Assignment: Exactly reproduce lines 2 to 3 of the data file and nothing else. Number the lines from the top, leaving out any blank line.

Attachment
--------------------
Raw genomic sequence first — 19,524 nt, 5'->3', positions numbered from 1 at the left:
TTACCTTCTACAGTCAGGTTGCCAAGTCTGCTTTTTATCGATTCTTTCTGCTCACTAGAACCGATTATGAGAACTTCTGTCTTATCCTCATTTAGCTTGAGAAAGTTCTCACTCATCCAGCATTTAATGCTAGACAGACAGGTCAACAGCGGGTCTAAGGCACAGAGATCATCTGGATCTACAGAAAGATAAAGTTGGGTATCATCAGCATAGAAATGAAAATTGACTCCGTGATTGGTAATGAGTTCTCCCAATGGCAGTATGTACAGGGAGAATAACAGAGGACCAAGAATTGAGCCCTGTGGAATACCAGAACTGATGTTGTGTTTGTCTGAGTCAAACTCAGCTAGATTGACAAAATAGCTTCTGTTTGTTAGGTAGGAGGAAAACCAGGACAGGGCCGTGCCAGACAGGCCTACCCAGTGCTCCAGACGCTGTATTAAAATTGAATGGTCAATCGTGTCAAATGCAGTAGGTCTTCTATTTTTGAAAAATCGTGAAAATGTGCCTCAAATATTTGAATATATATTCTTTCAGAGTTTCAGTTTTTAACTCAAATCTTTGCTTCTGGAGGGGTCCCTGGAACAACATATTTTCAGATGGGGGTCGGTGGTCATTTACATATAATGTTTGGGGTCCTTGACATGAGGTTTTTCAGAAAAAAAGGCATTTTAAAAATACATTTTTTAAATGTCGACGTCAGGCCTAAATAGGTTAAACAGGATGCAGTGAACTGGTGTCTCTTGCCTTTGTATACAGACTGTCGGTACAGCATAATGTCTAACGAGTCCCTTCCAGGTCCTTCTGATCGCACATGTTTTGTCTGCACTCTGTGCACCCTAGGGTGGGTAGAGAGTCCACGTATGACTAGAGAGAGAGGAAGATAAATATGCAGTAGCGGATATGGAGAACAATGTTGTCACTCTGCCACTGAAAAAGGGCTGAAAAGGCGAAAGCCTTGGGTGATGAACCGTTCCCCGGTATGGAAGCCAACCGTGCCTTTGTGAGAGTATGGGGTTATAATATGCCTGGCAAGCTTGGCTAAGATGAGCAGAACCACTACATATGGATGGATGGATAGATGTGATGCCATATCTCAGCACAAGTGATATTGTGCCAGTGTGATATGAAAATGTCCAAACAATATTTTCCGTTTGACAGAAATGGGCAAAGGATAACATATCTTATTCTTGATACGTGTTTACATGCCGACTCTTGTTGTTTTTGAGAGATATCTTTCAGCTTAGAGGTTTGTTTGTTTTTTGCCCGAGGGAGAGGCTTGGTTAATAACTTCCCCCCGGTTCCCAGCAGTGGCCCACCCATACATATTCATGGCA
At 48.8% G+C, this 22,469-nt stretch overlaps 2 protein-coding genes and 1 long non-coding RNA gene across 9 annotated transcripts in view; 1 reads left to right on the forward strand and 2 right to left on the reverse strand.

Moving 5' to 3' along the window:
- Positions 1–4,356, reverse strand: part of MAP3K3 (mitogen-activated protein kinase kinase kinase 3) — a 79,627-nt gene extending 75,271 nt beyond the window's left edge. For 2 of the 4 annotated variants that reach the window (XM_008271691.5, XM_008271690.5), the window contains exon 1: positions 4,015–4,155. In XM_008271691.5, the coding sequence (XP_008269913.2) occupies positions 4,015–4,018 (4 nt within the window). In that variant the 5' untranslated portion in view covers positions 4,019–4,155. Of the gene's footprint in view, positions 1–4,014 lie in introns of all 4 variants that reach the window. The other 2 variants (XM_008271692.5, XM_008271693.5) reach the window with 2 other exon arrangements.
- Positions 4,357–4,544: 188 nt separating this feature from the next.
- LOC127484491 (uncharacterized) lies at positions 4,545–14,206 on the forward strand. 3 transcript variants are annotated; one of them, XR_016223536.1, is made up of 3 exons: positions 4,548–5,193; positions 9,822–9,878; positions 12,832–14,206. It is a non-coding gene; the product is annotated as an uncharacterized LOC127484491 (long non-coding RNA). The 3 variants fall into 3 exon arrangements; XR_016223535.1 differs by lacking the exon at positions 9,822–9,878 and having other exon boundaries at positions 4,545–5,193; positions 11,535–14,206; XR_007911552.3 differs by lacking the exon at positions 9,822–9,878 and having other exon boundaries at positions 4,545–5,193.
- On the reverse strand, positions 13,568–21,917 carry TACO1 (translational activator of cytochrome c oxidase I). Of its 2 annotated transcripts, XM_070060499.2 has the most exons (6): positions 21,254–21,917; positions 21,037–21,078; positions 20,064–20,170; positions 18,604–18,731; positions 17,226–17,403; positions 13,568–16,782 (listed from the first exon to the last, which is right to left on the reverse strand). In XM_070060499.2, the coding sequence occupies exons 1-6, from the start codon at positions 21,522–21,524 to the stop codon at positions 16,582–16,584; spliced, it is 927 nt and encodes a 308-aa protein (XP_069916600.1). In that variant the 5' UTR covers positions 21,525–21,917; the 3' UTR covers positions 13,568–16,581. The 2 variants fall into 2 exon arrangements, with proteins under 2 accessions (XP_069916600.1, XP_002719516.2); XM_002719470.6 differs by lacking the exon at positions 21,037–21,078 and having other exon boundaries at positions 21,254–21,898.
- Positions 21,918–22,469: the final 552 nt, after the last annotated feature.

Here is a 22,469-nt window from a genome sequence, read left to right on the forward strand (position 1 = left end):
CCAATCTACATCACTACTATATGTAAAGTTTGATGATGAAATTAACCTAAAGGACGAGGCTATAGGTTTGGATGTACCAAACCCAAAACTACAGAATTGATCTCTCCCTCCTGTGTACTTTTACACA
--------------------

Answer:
TTACCTTCTACAGTCAGGTTGCCAAGTCTGCTTTTTATCGATTCTTTCTGCTCACTAGAACCGATTATGAGAACTTCTGTCTTATCCTCATTTAGCTTGAGAAAGTTCTCACTCATCCAGCATTTAATGCTAGACAGACAGGTCAACAGCGGGTCTAAGGCACAGAGATCATCTGGATCTACAGAAAGATAAAGTTGGGTATCATCAGCATAGAAATGAAAATTGACTCCGTGATTGGTAATGAGTTCTCCCAATGGCAGTATGTACAGGGAGAATAACAGAGGACCAAGAATTGAGCCCTGTGGAATACCAGAACTGATGTTGTGTTTGTCTGAGTCAAACTCAGCTAGATTGACAAAATAGCTTCTGTTTGTTAGGTAGGAGGAAAACCAGGACAGGGCCGTGCCAGACAGGCCTACCCAGTGCTCCAGACGCTGTATTAAAATTGAATGGTCAATCGTGTCAAATGCAGTAGGTCTTCTATTTTTGAAAAATCGTGAAAATGTGCCTCAAATATTTGAATATATATTCTTTCAGAGTTTCAGTTTTTAACTCAAATCTTTGCTTCTGGAGGGGTCCCTGGAACAACATATTTTCAGATGGGGGTCGGTGGTCATTTACATATAATGTTTGGGGTCCTTGACATGAGGTTTTTCAGAAAAAAAGGCATTTTAAAAATACATTTTTTAAATGTCGACGTCAGGCCTAAATAGGTTAAACAGGATGCAGTGAACTGGTGTCTCTTGCCTTTGTATACAGACTGTCGGTACAGCATAATGTCTAACGAGTCCCTTCCAGGTCCTTCTGATCGCACATGTTTTGTCTGCACTCTGTGCACCCTAGGGTGGGTAGAGAGTCCACGTATGACTAGAGAGAGAGGAAGATAAATATGCAGTAGCGGATATGGAGAACAATGTTGTCACTCTGCCACTGAAAAAGGGCTGAAAAGGCGAAAGCCTTGGGTGATGAACCGTTCCCCGGTATGGAAGCCAACCGTGCCTTTGTGAGAGTATGGGGTTATAATATGCCTGGCAAGCTTGGCTAAGATGAGCAGAACCACTACATATGGATGGATGGATAGATGTGATGCCATATCTCAGCACAAGTGATATTGTGCCAGTGTGATATGAAAATGTCCAAACAATATTTTCCGTTTGACAGAAATGGGCAAAGGATAACATATCTTATTCTTGATACGTGTTTACATGCCGACTCTTGTTGTTTTTGAGAGATATCTTTCAGCTTAGAGGTTTGTTTGTTTTTTGCCCGAGGGAGAGGCTTGGTTAATAACTTCCCCCCGGTTCCCAGCAGTGGCCCACCCATACATATTCATGGCA
At 48.8% G+C, this 22,469-nt stretch overlaps 2 protein-coding genes and 1 long non-coding RNA gene across 9 annotated transcripts in view; 1 reads left to right on the forward strand and 2 right to left on the reverse strand.